In Bed with the Stablemaster – Sophie Jordan

Vera Wells wasn’t normally the type to carry tales, but this was the kind of information every female ought to know, and she was not above making certain the world—the world of women, at any rate—knew all about it. Quite a crowd had gathered around her in the kitchen, their faces rapt as she prepared to divulge the most recent bit of information to land on Haverston Hall. To be certain, ever since the master of the house had married Miss Marian Langley, and her two sisters had come to live at the hall, day to day life had become vastly more interesting. Before the Duke of Warrington married he had lived a hermit-like existence. The place was scarcely furnished in those days, and the manor house hardly even felt like a home. Now the house was bustling and full of life. The duke had a family. They took meals in the dining room and frequently entertained guests. There was much buzz over Miss Charlotte’s upcoming wedding. Haverston Hall was a regular hub of activity. The back door to the house was constantly vibrating with the knocks of one villager or another coming to see Miss Nora for one of her herbal remedies. “Miss Nora has invented a cure for…” Vera paused and everyone leaned in closer, their expressions keenly attentive. She glanced over her shoulder to make certain none of the male members of their staff were in proximity. “She has invented a cure for female woes.” “Female woes?” Martha frowned.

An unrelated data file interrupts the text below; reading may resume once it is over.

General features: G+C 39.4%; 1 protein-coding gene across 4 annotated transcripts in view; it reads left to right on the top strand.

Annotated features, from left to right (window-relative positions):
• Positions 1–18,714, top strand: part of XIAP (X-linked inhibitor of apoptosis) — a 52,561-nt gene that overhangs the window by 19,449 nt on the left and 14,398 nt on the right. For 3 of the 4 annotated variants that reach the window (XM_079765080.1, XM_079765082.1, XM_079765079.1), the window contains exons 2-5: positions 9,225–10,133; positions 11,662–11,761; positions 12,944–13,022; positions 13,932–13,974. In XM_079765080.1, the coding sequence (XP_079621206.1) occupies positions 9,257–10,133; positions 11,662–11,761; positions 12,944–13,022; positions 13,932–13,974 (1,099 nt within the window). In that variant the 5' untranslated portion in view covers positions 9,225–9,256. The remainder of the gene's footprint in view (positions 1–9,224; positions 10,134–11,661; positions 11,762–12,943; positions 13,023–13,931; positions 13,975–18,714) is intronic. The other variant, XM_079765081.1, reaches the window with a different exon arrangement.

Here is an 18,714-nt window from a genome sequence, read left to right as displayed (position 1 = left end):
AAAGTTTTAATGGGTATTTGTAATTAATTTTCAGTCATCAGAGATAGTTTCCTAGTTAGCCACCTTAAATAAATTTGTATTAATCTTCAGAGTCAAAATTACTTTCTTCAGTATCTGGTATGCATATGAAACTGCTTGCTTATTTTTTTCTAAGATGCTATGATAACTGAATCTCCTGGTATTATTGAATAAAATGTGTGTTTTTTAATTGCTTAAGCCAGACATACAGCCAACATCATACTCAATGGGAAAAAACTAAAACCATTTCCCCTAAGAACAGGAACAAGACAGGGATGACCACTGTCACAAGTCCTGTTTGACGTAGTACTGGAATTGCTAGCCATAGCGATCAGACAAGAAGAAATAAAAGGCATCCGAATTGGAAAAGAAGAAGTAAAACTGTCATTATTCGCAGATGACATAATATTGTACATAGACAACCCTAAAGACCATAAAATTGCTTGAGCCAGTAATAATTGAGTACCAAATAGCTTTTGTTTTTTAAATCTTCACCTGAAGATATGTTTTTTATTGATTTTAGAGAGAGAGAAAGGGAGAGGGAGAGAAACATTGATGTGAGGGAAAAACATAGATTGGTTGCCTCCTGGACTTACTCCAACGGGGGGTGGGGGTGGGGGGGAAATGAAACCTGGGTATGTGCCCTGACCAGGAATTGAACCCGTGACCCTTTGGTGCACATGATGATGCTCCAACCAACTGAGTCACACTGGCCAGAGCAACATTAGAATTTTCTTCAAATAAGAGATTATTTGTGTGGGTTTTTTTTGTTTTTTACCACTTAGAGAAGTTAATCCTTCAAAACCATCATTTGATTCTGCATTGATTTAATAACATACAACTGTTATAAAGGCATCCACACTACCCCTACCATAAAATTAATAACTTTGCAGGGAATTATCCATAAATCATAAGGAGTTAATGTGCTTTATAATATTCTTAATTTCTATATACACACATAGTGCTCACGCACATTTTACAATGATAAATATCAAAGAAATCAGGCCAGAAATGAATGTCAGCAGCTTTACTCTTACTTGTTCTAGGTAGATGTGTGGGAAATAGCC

“Oh, you know.” Vera waved a hand anxiously. “Womanly pains . during our time.” A collective ahhh chorused around the group followed by an immediate volley of questions. Miss Nora was a very talented herbalist. There would be no doubt among them. “I don’t know all the particulars, only that she has administered a tonic to Miss Charlotte with some degree of success, I believe.” At least that was what Vera had gathered from the snatches of conversation she overhead when she was tidying up in the duchess’s dressing room. “It cured her of her pains?” Daisy, one of Cook’s assistants, demanded.

“Oh, I need to get my hands on this tonic. My monthly troubles be something fierce.” “That’s it?” Berthe, one of the laundresses, crossed her arms over her ample bosom. “I thought you had something juicy to share.” Vera blinked. “Is not a cure for female—” “That is not gossip.” Berthe snorted and rolled her eyes. “Not like the gossip I have.” All attention quickly honed in on Berthe. The laundress preened, clearly enjoying being the center of attention.

“I spied Miss Charlotte in a rather compromising position with our houseguest, Mr. Kingston.” Gasps rippled through their small circle followed by several exclamations. “The duke’s brother?” “But Miss Charlotte is betrothed to Mr. Pembroke!” “Did you see Mr. Kingston? I’d like to be caught in a compromising position with him.” “Well, she isn’t married yet,” Dorothea, another laundress, inserted in a reasonable voice, “and I don’t think she will go through with it. Mr. Pembroke is a dullard.” Several of the women nodded in agreement with this sentiment.